Hilmar Buchta

SQL Server 2005 | SQL Server 2008

Usually we’re using load testing tools as a basis for performance tuning or in order to give reliable hardware recommendations. You can find two approaches for load testing at the Codeplex website.

 

The ASLoadSim project uses Visual Studio 2005 Team Edition for Software Testers and provides a good toolkit for automatic load testing. But even if you’re not planning to use the Team Edition you may still want to have a look at the best practices document "SSAS Load Testing Best Practices" that is also included in this project’s download.

The other source for stress testing available from the Codeplex website are the ASCMD stress testing scripts, which are basically a set of MDX queries and Windows command files to execute the queries. This is a very simple but still useful approach to stress testing the server and monitor the behavior of the server under heavy load.

You still need to provide some test queries for both projects. While both projects support features for clearing the cache in order to get comparable results, only the ASLoadSim includes random variables for the query builder. You may ask why you should think about random elements in your test queries as you’ve already cleared the cache for each run. But without those random elements you’ll probably still have effects caused by the operation system IO cache or even by hardware caches built into the harddrive controllers or harddrives themselves.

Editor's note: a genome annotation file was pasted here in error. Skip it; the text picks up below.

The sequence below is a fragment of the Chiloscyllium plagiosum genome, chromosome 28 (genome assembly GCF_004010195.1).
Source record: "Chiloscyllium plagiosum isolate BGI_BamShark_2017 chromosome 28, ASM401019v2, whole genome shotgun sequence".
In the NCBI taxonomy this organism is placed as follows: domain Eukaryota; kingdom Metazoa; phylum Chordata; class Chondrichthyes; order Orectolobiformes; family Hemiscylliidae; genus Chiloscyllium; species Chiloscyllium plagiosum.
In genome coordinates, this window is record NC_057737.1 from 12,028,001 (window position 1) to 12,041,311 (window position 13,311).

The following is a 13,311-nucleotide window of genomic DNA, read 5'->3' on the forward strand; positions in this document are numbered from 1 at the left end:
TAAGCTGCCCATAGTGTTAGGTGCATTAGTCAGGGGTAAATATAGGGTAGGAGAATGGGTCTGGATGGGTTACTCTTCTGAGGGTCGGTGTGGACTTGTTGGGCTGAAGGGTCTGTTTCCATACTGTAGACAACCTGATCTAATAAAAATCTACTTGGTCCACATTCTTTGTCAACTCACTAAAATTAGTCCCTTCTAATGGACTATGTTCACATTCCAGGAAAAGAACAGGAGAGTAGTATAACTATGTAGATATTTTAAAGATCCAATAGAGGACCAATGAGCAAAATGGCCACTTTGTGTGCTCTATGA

So it’s a good idea to provide some sort of random selection for your load test queries and since MDX offers support for VBA functions like Rnd() it should not be too difficult to design queries that randomly select elements from dimensions.

A very easy way to do so, is to use the topcount function on elements that are sorted randomly. The following query does this:

with
set random_customers as topcount(order([Customer].[Customer].[Customer],vba!rnd(1)),10)

select {} on 0,
random_customers on 1

from [Adventure Works]

image

Each run of the query should return 10 random customers from our Adventure Works Customer dimension. If you’re only interested in a single random customer, it’s also not difficult. We just have to consider that

Int ((upperbound – lowerbound + 1) * Rnd() + lowerbound)

results in a random number between lowerbound and upperbound. Because our level and set indexing is zero based, we have lowerbound=0 and upperbound=count-1, which simplifies the above formula to

Int (count* rnd())

So, a query, returning just a random customer could look like this:

select {} on 0,
[Customer].[Customer].[Customer].item(
vba!rnd() * [Customer].[Customer].[Customer].Count
)

on 1
from [Adventure Works]

Of course, in order to build your load test queries, you would include some other attributes, measures and calculated measures as well, but the samples above demonstrate how you can randomly pick dimension members.